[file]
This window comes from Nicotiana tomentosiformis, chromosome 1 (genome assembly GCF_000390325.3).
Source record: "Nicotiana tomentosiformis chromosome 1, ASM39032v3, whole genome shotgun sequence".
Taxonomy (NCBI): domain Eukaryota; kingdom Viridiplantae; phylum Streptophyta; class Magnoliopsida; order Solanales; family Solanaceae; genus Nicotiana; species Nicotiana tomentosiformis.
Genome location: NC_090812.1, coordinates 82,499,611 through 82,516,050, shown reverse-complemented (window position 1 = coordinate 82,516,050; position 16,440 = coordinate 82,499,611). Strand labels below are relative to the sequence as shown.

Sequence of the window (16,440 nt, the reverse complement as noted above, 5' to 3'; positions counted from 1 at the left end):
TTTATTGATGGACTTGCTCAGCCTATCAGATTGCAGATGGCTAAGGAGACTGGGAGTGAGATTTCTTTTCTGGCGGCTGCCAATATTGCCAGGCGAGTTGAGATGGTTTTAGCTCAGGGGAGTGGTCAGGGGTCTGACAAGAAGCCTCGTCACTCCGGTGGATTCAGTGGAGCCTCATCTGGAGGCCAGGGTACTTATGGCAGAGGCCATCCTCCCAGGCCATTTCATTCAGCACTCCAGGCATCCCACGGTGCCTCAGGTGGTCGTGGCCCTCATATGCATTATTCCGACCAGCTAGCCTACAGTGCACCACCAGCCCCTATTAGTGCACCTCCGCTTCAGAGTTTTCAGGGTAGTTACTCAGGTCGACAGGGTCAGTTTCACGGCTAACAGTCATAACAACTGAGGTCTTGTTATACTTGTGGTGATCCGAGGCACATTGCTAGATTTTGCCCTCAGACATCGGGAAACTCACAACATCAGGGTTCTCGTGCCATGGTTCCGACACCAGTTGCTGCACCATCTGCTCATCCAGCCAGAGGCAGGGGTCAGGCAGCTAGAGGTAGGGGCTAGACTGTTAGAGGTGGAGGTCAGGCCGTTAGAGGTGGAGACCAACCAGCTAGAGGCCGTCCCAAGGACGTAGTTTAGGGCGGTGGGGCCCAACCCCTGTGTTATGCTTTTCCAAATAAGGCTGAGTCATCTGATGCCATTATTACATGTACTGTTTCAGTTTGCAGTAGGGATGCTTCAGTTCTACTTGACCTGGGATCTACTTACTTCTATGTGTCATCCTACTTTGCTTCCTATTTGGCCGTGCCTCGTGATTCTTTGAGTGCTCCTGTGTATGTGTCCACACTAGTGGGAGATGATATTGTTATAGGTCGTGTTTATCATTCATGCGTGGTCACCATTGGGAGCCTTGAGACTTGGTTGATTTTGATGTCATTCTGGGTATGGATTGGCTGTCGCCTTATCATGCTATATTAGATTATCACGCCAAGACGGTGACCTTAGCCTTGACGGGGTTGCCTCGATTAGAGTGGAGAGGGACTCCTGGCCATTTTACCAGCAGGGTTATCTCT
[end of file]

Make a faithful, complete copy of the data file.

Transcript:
This window comes from Nicotiana tomentosiformis, chromosome 1 (genome assembly GCF_000390325.3).
Source record: "Nicotiana tomentosiformis chromosome 1, ASM39032v3, whole genome shotgun sequence".
Taxonomy (NCBI): domain Eukaryota; kingdom Viridiplantae; phylum Streptophyta; class Magnoliopsida; order Solanales; family Solanaceae; genus Nicotiana; species Nicotiana tomentosiformis.
Genome location: NC_090812.1, coordinates 82,499,611 through 82,516,050, shown reverse-complemented (window position 1 = coordinate 82,516,050; position 16,440 = coordinate 82,499,611). Strand labels below are relative to the sequence as shown.

Sequence of the window (16,440 nt, the reverse complement as noted above, 5' to 3'; positions counted from 1 at the left end):
TTTATTGATGGACTTGCTCAGCCTATCAGATTGCAGATGGCTAAGGAGACTGGGAGTGAGATTTCTTTTCTGGCGGCTGCCAATATTGCCAGGCGAGTTGAGATGGTTTTAGCTCAGGGGAGTGGTCAGGGGTCTGACAAGAAGCCTCGTCACTCCGGTGGATTCAGTGGAGCCTCATCTGGAGGCCAGGGTACTTATGGCAGAGGCCATCCTCCCAGGCCATTTCATTCAGCACTCCAGGCATCCCACGGTGCCTCAGGTGGTCGTGGCCCTCATATGCATTATTCCGACCAGCTAGCCTACAGTGCACCACCAGCCCCTATTAGTGCACCTCCGCTTCAGAGTTTTCAGGGTAGTTACTCAGGTCGACAGGGTCAGTTTCACGGCTAACAGTCATAACAACTGAGGTCTTGTTATACTTGTGGTGATCCGAGGCACATTGCTAGATTTTGCCCTCAGACATCGGGAAACTCACAACATCAGGGTTCTCGTGCCATGGTTCCGACACCAGTTGCTGCACCATCTGCTCATCCAGCCAGAGGCAGGGGTCAGGCAGCTAGAGGTAGGGGCTAGACTGTTAGAGGTGGAGGTCAGGCCGTTAGAGGTGGAGACCAACCAGCTAGAGGCCGTCCCAAGGACGTAGTTTAGGGCGGTGGGGCCCAACCCCTGTGTTATGCTTTTCCAAATAAGGCTGAGTCATCTGATGCCATTATTACATGTACTGTTTCAGTTTGCAGTAGGGATGCTTCAGTTCTACTTGACCTGGGATCTACTTACTTCTATGTGTCATCCTACTTTGCTTCCTATTTGGCCGTGCCTCGTGATTCTTTGAGTGCTCCTGTGTATGTGTCCACACTAGTGGGAGATGATATTGTTATAGGTCGTGTTTATCATTCATGCGTGGTCACCATTGGGAGCCTTGAGACTTGGTTGATTTTGATGTCATTCTGGGTATGGATTGGCTGTCGCCTTATCATGCTATATTAGATTATCACGCCAAGACGGTGACCTTAGCCTTGACGGGGTTGCCTCGATTAGAGTGGAGAGGGACTCCTGGCCATTTTACCAGCAGGGTTATCTCT